Abdominoplasty surgery removes excess loose skin and fat from the abdominal area and generally also flattens & tightens the musculature and fascia of the abdomen. The surgery is meant for those who have had extreme weight fluctuations resulting in sagging skin around the abdomen. Patients who have lost significant amounts of weight, had gastric bypass surgery, gone through pregnancy or are genetically predetermined to be overweight or have stomach protrusion are candidates for abdominoplasty surgery.
Abdominoplasty surgery (tummy tuck) is performed under anesthesia and typically takes 2-3 hours to complete (full abdominoplasty). A full abdominoplasty entails making an incision from one side of the abdomen (hip) to the other just about the pubic area. Another incision is made vertically to the belly button in order to release the umbilical. The abdominal tissue is then released from the abdominal wall and the excess is removed. A centerline suture is then employed to tighten the muscle and fascia. A fibrant sealant is used before the upper abdominal tissue is pulled down and reattached with sutures to the bottom portion.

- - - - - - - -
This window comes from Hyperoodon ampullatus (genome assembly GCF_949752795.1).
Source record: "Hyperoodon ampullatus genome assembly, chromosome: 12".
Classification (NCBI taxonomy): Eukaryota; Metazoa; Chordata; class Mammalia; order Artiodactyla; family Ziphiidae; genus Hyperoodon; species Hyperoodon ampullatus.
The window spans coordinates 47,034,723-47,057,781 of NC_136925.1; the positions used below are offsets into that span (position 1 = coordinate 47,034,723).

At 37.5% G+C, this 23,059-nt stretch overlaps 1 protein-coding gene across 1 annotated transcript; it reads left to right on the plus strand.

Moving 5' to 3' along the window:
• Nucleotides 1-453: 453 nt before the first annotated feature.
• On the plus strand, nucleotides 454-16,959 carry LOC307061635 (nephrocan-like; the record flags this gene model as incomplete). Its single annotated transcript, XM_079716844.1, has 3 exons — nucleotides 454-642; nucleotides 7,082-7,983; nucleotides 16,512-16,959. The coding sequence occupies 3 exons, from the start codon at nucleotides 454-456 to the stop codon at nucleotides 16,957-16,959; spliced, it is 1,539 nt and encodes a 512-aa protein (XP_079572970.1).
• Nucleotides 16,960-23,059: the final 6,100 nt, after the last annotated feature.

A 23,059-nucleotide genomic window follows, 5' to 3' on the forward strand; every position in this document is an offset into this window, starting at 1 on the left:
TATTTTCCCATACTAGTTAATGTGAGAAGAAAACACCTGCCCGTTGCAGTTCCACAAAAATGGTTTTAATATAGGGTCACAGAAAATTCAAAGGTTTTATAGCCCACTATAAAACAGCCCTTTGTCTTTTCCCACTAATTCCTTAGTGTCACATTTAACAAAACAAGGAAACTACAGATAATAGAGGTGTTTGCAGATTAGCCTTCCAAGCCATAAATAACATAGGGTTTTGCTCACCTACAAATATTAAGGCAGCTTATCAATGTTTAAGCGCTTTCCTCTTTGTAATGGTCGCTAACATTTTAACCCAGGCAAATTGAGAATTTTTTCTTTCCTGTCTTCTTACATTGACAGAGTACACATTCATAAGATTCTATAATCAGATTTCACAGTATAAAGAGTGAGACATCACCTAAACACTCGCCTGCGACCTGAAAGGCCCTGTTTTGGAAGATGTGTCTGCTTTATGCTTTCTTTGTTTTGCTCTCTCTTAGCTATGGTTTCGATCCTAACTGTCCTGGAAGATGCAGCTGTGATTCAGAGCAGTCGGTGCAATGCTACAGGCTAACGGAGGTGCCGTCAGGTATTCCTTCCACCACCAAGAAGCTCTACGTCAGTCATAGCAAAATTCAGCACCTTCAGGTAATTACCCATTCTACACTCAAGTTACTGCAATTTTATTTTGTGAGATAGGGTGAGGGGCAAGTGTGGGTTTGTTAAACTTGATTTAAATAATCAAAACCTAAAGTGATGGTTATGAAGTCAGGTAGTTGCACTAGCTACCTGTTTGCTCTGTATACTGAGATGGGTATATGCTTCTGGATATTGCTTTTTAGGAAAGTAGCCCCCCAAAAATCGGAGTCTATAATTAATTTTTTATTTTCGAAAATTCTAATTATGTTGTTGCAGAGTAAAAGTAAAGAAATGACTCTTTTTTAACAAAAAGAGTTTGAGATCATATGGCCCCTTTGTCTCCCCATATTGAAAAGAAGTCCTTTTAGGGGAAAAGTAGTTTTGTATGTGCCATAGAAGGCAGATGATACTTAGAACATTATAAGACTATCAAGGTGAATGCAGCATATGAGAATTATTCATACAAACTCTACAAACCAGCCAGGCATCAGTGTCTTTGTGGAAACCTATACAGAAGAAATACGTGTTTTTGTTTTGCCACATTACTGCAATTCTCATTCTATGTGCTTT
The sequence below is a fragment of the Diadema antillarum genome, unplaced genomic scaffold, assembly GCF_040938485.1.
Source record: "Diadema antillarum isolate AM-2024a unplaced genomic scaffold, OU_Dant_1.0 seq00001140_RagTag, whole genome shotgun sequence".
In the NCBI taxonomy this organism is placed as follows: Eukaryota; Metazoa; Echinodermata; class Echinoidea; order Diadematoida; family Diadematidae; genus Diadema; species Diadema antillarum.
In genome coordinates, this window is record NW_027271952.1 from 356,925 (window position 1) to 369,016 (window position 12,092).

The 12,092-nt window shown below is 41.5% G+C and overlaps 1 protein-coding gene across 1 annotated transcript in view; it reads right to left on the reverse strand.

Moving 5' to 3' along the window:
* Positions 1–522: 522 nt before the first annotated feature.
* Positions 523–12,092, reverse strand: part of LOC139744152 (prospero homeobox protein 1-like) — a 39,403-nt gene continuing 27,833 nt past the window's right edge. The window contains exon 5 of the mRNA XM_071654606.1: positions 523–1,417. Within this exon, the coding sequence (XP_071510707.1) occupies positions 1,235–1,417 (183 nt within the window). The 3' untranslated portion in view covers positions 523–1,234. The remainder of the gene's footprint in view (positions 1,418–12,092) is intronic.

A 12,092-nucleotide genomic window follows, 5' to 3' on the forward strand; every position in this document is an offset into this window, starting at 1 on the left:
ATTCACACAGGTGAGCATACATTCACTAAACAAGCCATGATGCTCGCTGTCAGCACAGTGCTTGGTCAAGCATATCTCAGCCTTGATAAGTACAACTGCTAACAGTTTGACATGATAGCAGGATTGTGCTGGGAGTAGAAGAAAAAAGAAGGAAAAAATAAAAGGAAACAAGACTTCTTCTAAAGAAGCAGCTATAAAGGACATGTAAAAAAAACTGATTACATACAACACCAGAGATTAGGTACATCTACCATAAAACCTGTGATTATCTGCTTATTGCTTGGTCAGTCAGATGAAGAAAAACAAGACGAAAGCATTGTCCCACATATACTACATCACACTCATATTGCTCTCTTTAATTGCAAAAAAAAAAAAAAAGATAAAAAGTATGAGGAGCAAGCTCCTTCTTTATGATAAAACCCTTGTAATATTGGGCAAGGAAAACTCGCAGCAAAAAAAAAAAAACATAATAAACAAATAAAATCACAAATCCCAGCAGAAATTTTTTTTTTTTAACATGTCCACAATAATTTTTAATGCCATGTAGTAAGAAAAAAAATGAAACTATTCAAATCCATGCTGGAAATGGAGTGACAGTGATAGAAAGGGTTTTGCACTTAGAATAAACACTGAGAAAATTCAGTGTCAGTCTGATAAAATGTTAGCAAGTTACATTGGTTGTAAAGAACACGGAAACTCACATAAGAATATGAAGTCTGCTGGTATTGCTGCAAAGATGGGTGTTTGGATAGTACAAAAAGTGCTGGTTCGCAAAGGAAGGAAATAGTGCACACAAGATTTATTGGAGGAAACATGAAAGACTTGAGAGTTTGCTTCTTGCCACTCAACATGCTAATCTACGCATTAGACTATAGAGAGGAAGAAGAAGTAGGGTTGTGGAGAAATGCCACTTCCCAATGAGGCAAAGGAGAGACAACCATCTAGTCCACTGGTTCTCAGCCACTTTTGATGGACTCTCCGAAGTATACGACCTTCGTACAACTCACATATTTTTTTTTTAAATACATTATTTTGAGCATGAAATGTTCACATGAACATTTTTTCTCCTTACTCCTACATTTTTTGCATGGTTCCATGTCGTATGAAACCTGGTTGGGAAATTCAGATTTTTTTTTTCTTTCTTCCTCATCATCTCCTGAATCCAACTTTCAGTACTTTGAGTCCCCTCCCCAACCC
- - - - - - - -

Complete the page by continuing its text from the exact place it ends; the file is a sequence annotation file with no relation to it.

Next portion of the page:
Although there are risks involved with any kind of surgery the risks involved with abdominoplasty surgery are rare. Its important that you follow the instructions given to you by your plastic surgeon so that these risks can be avoided.
Some of the risks of abdominoplasty surgery are:
- Blood Clot
- Excess Bleeding
- Nerve Damage
- Complications from anesthesia
- Persistent swelling
- Excess swelling
A mini abdominoplasty can be best for smaller patients with less excess fat or sagging skin. The mini tummy tuck removes less tissue and releases less tissue from the abdominal wall. The use of a centerline suture is often unnecessary with a mini tummy tuck but could be used depending on the patient. As always you should consult a plastic surgeon to determine which procedures are best for you given your particular circumstances.